The big mystery: what, if anything, worked to improve schools

Detangling which school improvement steps were effective is particularly difficult, and it makes it hard to prescribe what steps states and districts should take.

Research in North Carolina by Thomas Ahn and Jacob Vigdor found that the most effective interventions were at opposite ends of the spectrum: Schools that had missed the progress goal for only one year and weren't yet facing consequences improved. So did schools that faced the biggest consequence, a total restructuring.

But everything in between — transfers, tutoring, a new curriculum or hiring consultants, threatening to restructure — didn't help much. This could be because many families didn't, or couldn't, take advantage of the options schools were supposed to offer them after failing to make progress for two or three years.

Some studies found that tutoring was helpful, particularly if students attended for more than 40 hours, but many others found no effect. A large study of six school districts in three states found tutoring had no significant effect on students' math and reading test scores. Studies found the same in Milwaukee and Minneapolis.

The next steps — the various "corrective actions" ranging from firing staff to hiring consultants — were equally ineffective, Ahn and Vigdor found. It wasn't until schools had to hire new leadership that schools made meaningful change. But, as the authors pointed out, even if it's effective, it doesn't mean it's efficient. Schools didn't undergo restructuring until after students had been failing to make progress for six years.

The challenge for states now is to try to figure out a way to replicate that result more quickly without the federal government telling them what to do.

What we know about how to turn around a school

Besides the dramatic step of school restructuring, there are a handful of methods that have helped some schools improve. The Education Department's What Works Clearinghouse, which reviews education research to make sure studies are well-designed, has picked out four strategies for "whole school reform" that it says are proven to be effective:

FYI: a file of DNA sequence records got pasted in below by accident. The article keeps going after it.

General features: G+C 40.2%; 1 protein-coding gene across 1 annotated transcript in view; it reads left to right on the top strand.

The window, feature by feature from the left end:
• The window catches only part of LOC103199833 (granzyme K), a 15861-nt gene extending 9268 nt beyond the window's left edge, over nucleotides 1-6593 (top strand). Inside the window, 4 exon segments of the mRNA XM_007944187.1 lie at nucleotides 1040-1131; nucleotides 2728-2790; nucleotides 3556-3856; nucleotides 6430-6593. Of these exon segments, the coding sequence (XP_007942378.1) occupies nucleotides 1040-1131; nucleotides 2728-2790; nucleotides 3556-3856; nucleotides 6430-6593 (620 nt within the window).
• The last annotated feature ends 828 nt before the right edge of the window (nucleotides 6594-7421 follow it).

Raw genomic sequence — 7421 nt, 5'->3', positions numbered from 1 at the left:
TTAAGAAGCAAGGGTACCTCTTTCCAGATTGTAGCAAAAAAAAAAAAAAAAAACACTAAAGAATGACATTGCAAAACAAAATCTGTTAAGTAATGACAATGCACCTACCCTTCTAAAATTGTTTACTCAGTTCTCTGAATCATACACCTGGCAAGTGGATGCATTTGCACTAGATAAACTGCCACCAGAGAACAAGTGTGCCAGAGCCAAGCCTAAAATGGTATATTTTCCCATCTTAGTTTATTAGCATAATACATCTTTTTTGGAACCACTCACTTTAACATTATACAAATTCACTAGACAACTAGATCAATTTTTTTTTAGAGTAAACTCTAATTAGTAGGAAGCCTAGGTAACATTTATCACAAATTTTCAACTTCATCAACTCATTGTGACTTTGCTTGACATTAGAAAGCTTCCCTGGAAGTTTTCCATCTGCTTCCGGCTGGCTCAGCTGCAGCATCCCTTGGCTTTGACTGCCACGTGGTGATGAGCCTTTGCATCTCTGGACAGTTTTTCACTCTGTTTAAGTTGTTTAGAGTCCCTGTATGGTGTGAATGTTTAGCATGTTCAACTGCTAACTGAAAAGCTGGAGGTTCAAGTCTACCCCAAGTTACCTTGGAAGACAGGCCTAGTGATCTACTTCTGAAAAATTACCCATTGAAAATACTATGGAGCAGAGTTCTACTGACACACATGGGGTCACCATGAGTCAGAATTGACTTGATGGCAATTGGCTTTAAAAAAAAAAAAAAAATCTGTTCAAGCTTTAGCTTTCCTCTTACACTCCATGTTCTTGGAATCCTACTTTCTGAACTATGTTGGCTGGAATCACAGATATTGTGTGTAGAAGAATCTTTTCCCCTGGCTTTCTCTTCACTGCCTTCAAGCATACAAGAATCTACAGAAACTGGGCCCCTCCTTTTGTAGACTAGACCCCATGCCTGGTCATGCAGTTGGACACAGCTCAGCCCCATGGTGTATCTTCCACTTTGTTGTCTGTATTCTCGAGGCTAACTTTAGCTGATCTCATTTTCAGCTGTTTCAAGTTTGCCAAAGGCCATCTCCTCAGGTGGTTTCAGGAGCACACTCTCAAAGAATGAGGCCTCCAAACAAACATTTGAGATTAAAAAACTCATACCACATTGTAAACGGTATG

1. Success for All, created in the 1980s, emphasizes reading and phonics at the elementary school level. It also includes training teachers to better manage their classrooms and teaching students about nonacademic but crucial skills like self-control. It's been found to improve students' reading abilities.
  2. The Institute for Student Achievement's Whole School Reform is intended for high schools. It includes a longer school day, a college prep curriculum, and keeping students with the same team of teachers and counselors throughout four years. Studies found that students in schools using the program earned more credits and were less likely to drop out, and were more likely to go to a four-year college after high school.
  3. Positive Action, a character development program for all grade levels that teaches children that there is "a positive way to do everything," was found to improve students' behavior as well as their academic achievement.
  4. Small Schools of Choice, which subdivide high schools into groups of about 100 students with small classes and counseling teams, improved students' high school graduation and college-going rates.

These interventions are all over the map; they work in some situations, but not in all. Two only focus on high schools. The elementary school Success for All intervention is only about reading, where scores are typically harder to improve, but doesn't do anything for math. Positive Action, meanwhile, focuses mostly on behavior, not on academics.

Schools fall behind for lots of reasons — far more reasons than one set of strategies can fix. Even supporters of a bigger federal role in education now think it's the right call to let states or school districts decide what to do about schools that are falling behind.

No Child Left Behind showed that making every school try the same remedies doesn't necessarily get results. But 12 years of the law left us with a better idea of what doesn't work than what does.